This option showcases your records as cards, which is ideal for showing off images.
The Kanban View
This option displays your cards on a kanban-style board.
The premium plans on Airtable enable you to add blocks to your bases which are similar to apps in that they add additional functionalities to your bases.
There are so many different types of blocks you can add to your bases including:
- Maps & Geocodes
- Bar, Line & Scatter Charts
- Page Designers
- 3D Model Makers
- Countdown timers
- Video chat
- SMS message senders
- Time trackers
- World clocks
- Text translation
- Calendar, contact list, CVS and XML importers
And much, much more.
If you’re looking for additional capabilities to really bring your databases to life, it’s worth checking out Airtable Blocks to see everything they have to offer your workflow. We wouldn’t say this is a feature that every Airtable user needs, especially if you just want to keep things simple, but if you’re looking for advanced capabilities or added extras, there are some fun and functional blocks to add.
Airtable Support & Tutorials
Another advantage of using Airtable is that they offer very detailed support services and tutorials so users can make the most of their software. This is especially useful for new Airtable users since it can be such an overwhelming tool to use at first.
These are some of the resources we recommend checking out to learn more about what Airtable’s software can do:
Last but not least, Airtable plays well with others. They integrate with many other services you might already be using to manage your team, website, or business so having these integration capabilities at your disposal can help keep everything running at least, more smoothly and at best, more efficiently.
Check out their full list of integrations here, but some notable ones are:
- Google Calendar
And much more. They also offer an API which you can learn more about here.
Pros & Cons of Airtable
It’s obvious that we love Airtable and everything that it offers, so you’ll see a roundup of it’s best features here. But, there are a few minor drawbacks which we’ll also mention.
- The Templates: For first-time users, having access to the pre-made templates is a huge help and really shows what the tool is capable of.
- The Field Customization Options: No other spreadsheet tool offers field customizations like Airtable does, and it’s what makes it so powerful and turns it more into a database-maker.
- The Apps: Airtable is available as a browser version plus iOS, Android & desktop apps which you can download here.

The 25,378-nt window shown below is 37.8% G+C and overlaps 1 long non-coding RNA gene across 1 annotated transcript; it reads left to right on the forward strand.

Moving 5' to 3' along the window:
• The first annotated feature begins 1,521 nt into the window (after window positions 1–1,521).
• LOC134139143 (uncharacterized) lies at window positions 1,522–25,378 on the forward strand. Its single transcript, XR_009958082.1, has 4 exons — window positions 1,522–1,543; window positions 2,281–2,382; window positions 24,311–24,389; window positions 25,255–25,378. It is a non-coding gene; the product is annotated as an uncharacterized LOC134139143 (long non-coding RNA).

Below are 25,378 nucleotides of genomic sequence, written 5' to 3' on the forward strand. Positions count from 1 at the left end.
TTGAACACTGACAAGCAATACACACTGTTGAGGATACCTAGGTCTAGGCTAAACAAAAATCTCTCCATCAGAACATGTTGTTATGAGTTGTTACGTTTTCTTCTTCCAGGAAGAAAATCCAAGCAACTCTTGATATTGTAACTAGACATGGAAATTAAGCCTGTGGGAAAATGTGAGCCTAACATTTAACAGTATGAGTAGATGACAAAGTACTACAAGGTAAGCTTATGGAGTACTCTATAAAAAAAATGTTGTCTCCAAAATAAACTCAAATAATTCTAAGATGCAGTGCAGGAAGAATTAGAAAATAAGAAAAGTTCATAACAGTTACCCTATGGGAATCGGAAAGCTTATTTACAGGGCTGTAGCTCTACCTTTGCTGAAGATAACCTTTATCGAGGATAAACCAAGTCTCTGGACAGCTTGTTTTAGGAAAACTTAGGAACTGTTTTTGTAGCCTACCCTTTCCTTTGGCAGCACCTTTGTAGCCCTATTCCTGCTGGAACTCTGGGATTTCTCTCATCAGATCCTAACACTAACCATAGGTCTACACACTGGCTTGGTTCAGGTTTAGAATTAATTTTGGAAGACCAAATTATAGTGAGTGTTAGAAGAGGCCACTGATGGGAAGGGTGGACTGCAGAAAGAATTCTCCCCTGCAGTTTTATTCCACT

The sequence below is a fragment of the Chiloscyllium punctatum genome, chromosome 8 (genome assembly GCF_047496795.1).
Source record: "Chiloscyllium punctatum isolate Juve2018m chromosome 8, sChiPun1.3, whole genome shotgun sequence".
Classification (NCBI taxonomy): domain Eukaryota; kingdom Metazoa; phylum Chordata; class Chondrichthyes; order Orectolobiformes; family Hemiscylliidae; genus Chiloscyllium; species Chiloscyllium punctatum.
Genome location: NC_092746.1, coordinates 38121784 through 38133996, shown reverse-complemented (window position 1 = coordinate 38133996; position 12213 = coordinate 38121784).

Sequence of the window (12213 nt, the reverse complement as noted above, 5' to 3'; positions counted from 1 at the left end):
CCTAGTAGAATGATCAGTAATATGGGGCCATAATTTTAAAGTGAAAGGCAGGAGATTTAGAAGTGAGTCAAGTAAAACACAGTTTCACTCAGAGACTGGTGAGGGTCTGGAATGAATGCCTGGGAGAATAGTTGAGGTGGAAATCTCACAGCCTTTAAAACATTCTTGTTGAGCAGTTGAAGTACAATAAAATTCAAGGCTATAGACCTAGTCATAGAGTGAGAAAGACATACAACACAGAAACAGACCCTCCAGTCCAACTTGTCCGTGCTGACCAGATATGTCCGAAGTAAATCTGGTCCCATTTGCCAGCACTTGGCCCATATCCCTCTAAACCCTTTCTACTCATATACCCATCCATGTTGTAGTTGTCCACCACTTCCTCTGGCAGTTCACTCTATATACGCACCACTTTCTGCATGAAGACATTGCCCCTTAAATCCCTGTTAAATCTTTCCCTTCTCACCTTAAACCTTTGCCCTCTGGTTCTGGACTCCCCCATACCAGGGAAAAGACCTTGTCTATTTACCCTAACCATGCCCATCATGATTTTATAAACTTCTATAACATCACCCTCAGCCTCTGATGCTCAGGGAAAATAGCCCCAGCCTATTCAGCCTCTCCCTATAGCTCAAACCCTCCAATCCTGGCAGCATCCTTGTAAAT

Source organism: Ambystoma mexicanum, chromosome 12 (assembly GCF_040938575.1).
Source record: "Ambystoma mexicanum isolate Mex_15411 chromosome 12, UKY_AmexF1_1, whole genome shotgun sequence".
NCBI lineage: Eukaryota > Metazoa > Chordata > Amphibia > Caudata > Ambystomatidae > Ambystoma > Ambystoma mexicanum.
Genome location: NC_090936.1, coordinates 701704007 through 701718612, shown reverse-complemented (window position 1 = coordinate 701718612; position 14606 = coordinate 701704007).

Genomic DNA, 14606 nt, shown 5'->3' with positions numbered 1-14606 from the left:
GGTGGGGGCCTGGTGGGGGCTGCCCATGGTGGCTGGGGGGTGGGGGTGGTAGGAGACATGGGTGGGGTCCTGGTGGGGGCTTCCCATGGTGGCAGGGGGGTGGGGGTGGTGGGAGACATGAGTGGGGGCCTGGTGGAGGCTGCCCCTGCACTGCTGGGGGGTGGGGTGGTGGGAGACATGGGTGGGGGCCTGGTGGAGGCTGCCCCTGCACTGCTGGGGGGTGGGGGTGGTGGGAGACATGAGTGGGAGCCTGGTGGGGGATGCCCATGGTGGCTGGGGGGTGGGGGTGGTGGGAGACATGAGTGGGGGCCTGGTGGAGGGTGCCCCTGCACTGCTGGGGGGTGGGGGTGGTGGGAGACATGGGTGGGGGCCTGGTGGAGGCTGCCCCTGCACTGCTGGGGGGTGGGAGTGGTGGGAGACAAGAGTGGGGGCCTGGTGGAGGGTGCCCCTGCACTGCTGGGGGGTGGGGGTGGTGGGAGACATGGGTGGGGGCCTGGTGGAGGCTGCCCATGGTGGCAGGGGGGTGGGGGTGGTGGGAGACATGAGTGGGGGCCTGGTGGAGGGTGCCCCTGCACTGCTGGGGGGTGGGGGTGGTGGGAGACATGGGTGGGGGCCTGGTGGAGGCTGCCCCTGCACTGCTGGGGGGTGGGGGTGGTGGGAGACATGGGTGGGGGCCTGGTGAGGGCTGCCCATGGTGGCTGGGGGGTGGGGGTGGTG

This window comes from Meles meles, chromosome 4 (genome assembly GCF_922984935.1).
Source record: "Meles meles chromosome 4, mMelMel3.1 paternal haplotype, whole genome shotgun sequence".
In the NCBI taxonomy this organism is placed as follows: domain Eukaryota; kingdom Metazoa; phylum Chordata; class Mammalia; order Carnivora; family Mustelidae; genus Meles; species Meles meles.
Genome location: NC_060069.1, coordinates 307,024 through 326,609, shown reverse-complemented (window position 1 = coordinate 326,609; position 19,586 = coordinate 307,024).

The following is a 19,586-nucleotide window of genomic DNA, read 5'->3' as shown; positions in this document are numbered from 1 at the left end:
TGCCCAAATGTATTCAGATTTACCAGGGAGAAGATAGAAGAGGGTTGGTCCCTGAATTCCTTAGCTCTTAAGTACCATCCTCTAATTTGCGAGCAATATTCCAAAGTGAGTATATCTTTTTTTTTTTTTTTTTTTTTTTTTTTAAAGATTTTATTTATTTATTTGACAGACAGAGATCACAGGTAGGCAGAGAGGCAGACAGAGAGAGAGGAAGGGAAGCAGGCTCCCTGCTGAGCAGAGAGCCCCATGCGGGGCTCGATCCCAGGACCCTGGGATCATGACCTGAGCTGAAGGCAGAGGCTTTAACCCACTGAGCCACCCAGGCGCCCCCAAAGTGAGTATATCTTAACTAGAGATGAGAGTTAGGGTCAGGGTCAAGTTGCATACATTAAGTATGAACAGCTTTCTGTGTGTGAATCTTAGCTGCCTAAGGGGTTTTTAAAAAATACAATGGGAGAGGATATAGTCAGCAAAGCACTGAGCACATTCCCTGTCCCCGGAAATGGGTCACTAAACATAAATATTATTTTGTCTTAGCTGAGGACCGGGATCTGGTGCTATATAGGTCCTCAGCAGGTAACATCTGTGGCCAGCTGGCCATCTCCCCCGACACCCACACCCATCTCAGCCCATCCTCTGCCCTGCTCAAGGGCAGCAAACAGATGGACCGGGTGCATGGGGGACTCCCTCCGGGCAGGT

- The Free Pricing Plan: The free plan is virtually unlimited. It allows for an unlimited number of bases and a limited—but extremely generous—number of records in each base. If you’re just getting started or only using Airtable for small databases, you can probably get by with the free version quite easily.
- The Customization Options: You can give each base a color and an icon, plus if you have a premium plan you can make use of even more customization options in your bases.
- The Sharing Capabilities: Share your bases with whomever you choose and change the viewing functionalities for those you share with.
- The User-Interface: There’s a bit of a learning curve when you first use Airtable but when you get the hang of it it’s very user-friendly.
- The Embeddable Functionalities: Embed bases elsewhere such as on your blog or on your website to share your data with others.
- There’s a Learning Curve: It takes some time to get used to the tool if you’re brand new to it, purely because it’s capable of so much. Make use of their tutorials and base templates to learn.
- It’s Hard to Add Sub-Tasks: If you’re used to adding subtasks or subcategories to spreadsheets or to-do lists, you may have to find a workaround when using Airtable because it’s not really built into the system.
- Upgrade to a Premium Plan to Access All Features: Their free plan is very robust, but not all features are available so if you want some of the more advanced features like some customization options and Airtable Blocks, you’ll have to upgrade. Some features are also limited until upgrading to a Pro plan.
- Linking Between Bases: You can currently link between different tables within the same base but you can’t link between different tables in different bases which can be limiting.
Considering how powerful and useful Airtable is, their pricing is very fair. Check out Airtable’s pricing plan information here.
There you have our Airtable review and a comprehensive look into what Airtable does and why we and so many others love Airtable so much! It’s completely changed the way we work and makes us so much more efficient and organized. If you’re currently making spreadsheets to manage your teams, projects, or business in any way, look into Airtable—it’s worth making the switch.
This article was originally published by our friends at A Better Lemonade Stand.